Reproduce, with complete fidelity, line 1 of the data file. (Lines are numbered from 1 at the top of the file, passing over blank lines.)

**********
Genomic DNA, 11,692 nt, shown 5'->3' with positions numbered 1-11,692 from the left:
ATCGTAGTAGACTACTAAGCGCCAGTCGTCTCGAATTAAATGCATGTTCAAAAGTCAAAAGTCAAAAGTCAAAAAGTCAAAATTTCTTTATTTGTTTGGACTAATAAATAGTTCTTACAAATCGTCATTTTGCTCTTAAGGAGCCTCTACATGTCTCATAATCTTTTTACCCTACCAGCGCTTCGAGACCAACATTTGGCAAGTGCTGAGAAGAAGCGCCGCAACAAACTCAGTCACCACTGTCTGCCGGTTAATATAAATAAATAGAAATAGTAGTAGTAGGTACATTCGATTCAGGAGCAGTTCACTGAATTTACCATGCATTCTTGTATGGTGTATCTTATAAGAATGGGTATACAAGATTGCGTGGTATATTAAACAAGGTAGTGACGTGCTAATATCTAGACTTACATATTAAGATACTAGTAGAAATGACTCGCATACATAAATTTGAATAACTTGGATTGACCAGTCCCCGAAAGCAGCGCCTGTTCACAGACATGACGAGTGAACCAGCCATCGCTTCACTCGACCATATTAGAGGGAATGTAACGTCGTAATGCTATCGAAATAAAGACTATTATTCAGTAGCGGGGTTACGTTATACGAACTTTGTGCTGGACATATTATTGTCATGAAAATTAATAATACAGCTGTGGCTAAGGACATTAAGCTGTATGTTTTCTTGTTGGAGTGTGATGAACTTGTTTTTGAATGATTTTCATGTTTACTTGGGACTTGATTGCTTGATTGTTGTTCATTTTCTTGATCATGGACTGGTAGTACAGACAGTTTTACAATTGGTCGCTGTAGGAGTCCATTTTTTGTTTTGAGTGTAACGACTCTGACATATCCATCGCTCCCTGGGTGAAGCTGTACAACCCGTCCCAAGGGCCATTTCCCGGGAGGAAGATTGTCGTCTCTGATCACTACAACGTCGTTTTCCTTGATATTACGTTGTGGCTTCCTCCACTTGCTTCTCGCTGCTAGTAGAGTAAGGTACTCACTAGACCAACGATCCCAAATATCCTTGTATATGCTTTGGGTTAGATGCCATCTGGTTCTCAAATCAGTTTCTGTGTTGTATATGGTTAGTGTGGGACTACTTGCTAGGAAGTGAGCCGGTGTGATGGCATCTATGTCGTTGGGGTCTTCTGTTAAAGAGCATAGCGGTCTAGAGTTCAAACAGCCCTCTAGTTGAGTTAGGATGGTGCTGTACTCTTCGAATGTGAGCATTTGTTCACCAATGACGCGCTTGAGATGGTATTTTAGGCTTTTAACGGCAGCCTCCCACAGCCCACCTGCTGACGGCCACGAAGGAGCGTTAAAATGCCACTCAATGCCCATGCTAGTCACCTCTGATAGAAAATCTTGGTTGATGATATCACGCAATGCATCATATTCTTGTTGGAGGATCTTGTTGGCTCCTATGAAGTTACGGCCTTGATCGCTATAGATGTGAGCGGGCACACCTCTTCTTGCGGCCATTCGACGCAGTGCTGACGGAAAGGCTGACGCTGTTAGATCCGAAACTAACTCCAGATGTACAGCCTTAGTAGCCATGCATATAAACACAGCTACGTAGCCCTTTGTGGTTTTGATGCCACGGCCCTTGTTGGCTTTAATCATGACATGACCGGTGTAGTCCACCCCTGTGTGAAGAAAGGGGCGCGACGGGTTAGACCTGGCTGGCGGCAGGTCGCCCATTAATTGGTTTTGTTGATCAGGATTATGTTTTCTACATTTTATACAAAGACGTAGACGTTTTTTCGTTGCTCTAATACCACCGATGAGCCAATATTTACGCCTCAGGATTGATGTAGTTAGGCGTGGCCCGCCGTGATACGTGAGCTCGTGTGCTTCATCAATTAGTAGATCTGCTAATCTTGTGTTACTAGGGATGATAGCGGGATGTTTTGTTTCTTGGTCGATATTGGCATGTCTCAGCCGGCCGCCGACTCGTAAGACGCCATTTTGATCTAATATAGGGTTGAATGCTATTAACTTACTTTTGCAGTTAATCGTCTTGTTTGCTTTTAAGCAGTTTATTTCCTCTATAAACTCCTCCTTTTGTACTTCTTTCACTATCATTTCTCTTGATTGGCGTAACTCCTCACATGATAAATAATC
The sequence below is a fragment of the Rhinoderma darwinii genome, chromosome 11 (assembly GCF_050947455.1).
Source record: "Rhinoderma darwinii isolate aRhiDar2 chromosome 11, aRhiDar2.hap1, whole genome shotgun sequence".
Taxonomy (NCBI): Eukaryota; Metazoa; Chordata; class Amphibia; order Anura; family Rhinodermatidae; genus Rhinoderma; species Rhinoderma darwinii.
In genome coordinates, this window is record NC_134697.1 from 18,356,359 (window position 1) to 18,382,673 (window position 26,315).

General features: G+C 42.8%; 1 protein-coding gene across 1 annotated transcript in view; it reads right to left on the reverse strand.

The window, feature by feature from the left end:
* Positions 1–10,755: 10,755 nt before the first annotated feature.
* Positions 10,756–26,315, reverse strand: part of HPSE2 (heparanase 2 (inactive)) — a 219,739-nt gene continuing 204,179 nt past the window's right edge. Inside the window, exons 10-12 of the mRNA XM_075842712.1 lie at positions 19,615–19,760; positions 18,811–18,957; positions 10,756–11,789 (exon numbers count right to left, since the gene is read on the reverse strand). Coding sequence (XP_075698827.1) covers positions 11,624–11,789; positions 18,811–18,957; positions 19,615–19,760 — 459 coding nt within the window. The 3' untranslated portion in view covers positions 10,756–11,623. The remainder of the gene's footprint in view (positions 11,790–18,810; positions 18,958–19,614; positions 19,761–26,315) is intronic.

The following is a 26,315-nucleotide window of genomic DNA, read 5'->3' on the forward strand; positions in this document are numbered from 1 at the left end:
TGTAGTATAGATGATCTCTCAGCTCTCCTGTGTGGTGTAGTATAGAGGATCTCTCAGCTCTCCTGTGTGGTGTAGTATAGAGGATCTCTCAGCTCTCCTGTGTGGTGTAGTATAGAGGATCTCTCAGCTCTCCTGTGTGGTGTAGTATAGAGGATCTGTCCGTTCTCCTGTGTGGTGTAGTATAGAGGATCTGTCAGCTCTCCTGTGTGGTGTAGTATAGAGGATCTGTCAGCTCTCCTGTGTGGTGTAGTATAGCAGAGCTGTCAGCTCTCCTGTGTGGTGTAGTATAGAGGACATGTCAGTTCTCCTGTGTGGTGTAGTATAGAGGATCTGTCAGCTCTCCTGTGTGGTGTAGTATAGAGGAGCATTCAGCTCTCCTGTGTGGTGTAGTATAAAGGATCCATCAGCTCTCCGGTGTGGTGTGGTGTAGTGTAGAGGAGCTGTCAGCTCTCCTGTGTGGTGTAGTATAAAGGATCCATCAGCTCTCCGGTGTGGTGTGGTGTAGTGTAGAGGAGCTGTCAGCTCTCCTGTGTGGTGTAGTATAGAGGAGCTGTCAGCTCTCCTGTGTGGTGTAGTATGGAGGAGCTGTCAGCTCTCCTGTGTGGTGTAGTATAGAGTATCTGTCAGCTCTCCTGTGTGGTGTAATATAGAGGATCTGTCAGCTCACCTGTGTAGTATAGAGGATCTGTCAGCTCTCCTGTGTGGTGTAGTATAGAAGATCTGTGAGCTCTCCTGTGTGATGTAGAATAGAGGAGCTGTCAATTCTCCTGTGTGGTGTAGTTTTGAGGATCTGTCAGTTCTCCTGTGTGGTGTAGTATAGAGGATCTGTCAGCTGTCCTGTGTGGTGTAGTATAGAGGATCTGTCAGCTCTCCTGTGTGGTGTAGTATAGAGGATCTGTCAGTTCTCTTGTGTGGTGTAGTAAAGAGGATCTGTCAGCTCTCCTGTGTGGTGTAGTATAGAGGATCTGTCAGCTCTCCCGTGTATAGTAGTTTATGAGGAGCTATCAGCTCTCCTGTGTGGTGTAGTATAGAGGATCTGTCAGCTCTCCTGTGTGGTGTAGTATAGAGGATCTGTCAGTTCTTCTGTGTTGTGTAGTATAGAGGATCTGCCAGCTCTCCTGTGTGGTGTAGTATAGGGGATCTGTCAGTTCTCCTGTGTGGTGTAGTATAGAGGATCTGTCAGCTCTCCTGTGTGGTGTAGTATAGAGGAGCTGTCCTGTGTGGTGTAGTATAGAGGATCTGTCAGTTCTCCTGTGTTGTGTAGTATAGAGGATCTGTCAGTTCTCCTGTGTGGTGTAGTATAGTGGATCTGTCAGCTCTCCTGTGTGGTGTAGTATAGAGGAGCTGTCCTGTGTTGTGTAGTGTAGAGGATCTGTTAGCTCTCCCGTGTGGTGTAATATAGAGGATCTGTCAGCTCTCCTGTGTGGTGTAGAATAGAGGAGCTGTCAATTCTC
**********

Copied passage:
Genomic DNA, 11,692 nt, shown 5'->3' with positions numbered 1-11,692 from the left: